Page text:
Similarly, the “Interim Measures for the Participation in Social Insurance by HMT Residents Employed in the Mainland”, which came into effect on 1 January 2020, also imposes similar obligations for HMT residents with certain exemptions.
However, the actual measures implemented by different local governments differ greatly. For example, Shanghai has always adopted the practice of “non-compulsory and negotiable” for enterprises in relation to social insurance premiums of their HMT and foreign employees. Following the implementation of the Reform, all declared income of employees earned in the PRC will be included in the assessment of social insurance premiums. Therefore, we believe that the payment of social insurance premiums for foreigners and HMT residents will very likely become compulsory and transparent.
Following the implementation of the Reform, illegal activities such as engaging staffing agencies to make social insurance premiums for employees who perform their duties in a region different from where the enterprise is incorporated and registered; making social insurance declarations based on omissions or inaccurate chargeable amount; agreeing with employees on giving up social insurance or no social insurance during the probation period, etc., may lead to discrepancies between tax filings and social insurance declarations being identified by local tax authorities.
According to the Labour Contract Law, the Social Insurance Law, the Interim Regulations on the Collection and Payment of Social Insurance Premiums and other relevant laws and regulations of the PRC, the legal consequences for common violations in relation to the payment of social insurance premiums by companies are as follows:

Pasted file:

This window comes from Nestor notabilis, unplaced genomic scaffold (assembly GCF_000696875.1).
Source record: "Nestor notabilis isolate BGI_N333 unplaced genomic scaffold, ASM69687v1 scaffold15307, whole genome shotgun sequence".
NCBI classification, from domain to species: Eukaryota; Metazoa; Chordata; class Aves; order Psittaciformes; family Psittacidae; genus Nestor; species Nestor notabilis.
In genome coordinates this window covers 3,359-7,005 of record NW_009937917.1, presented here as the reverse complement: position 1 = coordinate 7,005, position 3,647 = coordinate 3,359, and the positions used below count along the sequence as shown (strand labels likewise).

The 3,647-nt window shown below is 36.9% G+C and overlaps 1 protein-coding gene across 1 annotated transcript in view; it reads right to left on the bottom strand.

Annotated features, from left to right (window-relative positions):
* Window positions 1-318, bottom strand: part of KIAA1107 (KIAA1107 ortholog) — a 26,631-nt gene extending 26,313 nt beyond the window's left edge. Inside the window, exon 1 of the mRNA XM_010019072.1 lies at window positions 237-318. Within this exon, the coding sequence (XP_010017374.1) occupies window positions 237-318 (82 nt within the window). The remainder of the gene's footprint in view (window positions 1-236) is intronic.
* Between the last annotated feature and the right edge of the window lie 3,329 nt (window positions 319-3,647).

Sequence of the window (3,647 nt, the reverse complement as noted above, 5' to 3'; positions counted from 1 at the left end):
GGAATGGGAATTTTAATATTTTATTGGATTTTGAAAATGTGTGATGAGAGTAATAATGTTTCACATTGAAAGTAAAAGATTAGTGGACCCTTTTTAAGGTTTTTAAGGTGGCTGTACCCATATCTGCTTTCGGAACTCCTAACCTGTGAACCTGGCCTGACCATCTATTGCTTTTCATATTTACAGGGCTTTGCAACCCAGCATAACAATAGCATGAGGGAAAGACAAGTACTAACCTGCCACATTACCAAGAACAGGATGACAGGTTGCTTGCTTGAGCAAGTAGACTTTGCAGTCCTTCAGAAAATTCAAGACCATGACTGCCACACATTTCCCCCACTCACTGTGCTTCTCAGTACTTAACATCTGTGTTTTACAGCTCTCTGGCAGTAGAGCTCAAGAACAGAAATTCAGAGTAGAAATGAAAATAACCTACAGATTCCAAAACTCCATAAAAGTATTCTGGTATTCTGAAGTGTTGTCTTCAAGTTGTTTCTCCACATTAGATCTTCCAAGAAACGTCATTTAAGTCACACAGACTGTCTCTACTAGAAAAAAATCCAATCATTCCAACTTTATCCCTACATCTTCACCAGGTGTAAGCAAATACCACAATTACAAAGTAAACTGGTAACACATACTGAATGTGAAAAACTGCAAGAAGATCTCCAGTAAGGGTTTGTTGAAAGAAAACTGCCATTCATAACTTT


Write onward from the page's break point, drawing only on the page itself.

|Failure to make social insurance registration and rectify within the prescribed time limit||
|Failure to make social insurance registration, change or cancellation of registration, or failure to report the correct amount of social insurance premiums payable in accordance with the provisions||
|Failure to comply with the social insurance procedures for employees resulting in their loss of social insurance benefits||
|Failure to pay social insurance premiums in full and/or within the prescribed time limit||
|Failure to make social insurance premiums for employees in accordance with law||
|Wilful refusal to pay social insurance contribution or late fees||
|Failure to make social insurance registration in accordance with the law and wilful refusal to rectify||
|Failure to truthfully declare the income chargeable to social insurance and wilful refusal to rectify|
|Having the financial means and required to make social insurance premiums but wilfully refused to do so|
As the “Assessment and collection by tax authorities” has been implemented, tax authorities may review the historical social insurance data and seek recovery of the outstanding amount. We recommend companies to start an internal compliance audit in the near future, and rectify any possible non-compliance conduct. The following measures could be considered for lowering the labour cost:
With the improvement of systems such as big data, and the implementation of the Reform, the collection and administration of social insurance premiums will be further strengthened. From a long-term perspective, all non-tax costs (e.g., Housing Fund, and Disability Insurance Fund) may also be included as part of the tax administration system, with a gradual transition of the responsibilities of tax authorities from “collection” to both “collection and management” of non-tax cost.
Under such trend, companies in mainland China should ensure compliance with laws and regulations in the design and implementation of their tax planning scheme. Foreign enterprises intending to carry out business in China should design their organisational structure and personal arrangement scheme of their branches in accordance with the overall policy.
Deacons will continue to monitor the development of relevant policies and laws and provide an update.